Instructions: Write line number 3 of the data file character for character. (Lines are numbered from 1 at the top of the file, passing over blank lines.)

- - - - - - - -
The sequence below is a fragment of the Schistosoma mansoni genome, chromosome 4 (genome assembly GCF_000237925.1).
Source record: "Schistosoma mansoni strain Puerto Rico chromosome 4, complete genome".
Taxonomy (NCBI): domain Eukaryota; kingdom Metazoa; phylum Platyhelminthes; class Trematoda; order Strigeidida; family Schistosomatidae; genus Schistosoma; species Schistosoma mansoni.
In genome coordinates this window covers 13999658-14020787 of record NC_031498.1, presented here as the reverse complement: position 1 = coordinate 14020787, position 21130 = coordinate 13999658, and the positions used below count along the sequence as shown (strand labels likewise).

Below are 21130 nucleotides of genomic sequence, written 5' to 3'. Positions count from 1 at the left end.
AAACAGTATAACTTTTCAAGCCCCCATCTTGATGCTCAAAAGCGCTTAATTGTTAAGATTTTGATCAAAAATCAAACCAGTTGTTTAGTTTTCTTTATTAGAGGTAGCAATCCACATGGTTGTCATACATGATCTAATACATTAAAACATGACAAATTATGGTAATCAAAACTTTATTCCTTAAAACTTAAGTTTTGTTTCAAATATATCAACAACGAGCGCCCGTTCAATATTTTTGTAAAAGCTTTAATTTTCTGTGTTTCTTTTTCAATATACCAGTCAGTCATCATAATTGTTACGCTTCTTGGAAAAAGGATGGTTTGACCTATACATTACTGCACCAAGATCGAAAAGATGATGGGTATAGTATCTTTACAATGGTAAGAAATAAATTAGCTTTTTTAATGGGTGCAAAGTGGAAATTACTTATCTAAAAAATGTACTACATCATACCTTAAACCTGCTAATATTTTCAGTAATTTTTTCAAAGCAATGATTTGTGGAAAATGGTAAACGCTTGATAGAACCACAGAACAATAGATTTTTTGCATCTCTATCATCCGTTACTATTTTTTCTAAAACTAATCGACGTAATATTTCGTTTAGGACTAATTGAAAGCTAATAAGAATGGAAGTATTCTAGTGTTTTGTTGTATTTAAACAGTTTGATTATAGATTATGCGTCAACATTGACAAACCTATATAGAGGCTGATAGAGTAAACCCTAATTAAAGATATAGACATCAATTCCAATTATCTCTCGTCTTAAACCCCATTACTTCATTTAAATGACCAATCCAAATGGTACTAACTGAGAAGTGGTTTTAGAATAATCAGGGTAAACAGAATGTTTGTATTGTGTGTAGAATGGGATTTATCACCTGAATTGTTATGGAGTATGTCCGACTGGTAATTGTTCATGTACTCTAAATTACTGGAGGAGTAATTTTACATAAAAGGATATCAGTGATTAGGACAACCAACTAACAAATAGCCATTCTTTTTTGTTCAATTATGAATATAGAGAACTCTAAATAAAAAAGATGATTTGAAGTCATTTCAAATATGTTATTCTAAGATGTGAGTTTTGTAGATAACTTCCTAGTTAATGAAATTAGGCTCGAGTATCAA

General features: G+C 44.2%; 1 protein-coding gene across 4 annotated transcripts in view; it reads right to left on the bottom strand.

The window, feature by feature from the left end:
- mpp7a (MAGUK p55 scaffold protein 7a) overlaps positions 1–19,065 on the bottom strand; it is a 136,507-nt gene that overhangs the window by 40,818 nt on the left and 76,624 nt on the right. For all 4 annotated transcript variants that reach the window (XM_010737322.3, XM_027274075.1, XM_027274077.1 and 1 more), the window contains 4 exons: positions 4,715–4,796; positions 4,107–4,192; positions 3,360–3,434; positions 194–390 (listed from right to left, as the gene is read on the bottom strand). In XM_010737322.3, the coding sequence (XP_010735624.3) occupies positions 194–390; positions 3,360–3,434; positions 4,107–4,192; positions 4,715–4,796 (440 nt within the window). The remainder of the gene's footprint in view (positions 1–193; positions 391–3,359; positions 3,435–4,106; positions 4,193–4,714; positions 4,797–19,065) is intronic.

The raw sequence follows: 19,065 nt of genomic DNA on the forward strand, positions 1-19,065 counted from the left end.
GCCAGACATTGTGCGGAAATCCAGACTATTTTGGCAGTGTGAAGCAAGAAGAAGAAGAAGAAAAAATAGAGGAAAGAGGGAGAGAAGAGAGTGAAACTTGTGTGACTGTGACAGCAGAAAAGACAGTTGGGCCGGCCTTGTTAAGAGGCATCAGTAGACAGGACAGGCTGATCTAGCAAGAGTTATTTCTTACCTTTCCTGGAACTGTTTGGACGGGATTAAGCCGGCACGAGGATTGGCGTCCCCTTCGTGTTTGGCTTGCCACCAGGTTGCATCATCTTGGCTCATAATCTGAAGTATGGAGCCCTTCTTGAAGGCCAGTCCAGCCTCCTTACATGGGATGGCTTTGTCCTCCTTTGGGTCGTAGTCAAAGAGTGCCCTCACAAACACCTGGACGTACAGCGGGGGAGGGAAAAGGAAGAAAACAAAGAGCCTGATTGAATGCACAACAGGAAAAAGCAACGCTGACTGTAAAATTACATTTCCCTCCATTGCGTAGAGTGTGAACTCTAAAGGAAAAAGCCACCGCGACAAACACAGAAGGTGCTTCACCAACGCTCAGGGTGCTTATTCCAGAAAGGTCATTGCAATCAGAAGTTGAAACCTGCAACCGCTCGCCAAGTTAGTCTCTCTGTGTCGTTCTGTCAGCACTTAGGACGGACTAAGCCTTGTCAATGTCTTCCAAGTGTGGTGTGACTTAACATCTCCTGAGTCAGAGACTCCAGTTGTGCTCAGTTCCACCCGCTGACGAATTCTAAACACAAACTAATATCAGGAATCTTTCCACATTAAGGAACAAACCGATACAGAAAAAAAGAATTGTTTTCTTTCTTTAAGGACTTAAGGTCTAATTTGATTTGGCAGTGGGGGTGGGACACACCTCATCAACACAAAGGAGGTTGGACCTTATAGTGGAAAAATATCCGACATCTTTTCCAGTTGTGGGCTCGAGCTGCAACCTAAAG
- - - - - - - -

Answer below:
Taxonomy (NCBI): domain Eukaryota; kingdom Metazoa; phylum Platyhelminthes; class Trematoda; order Strigeidida; family Schistosomatidae; genus Schistosoma; species Schistosoma mansoni.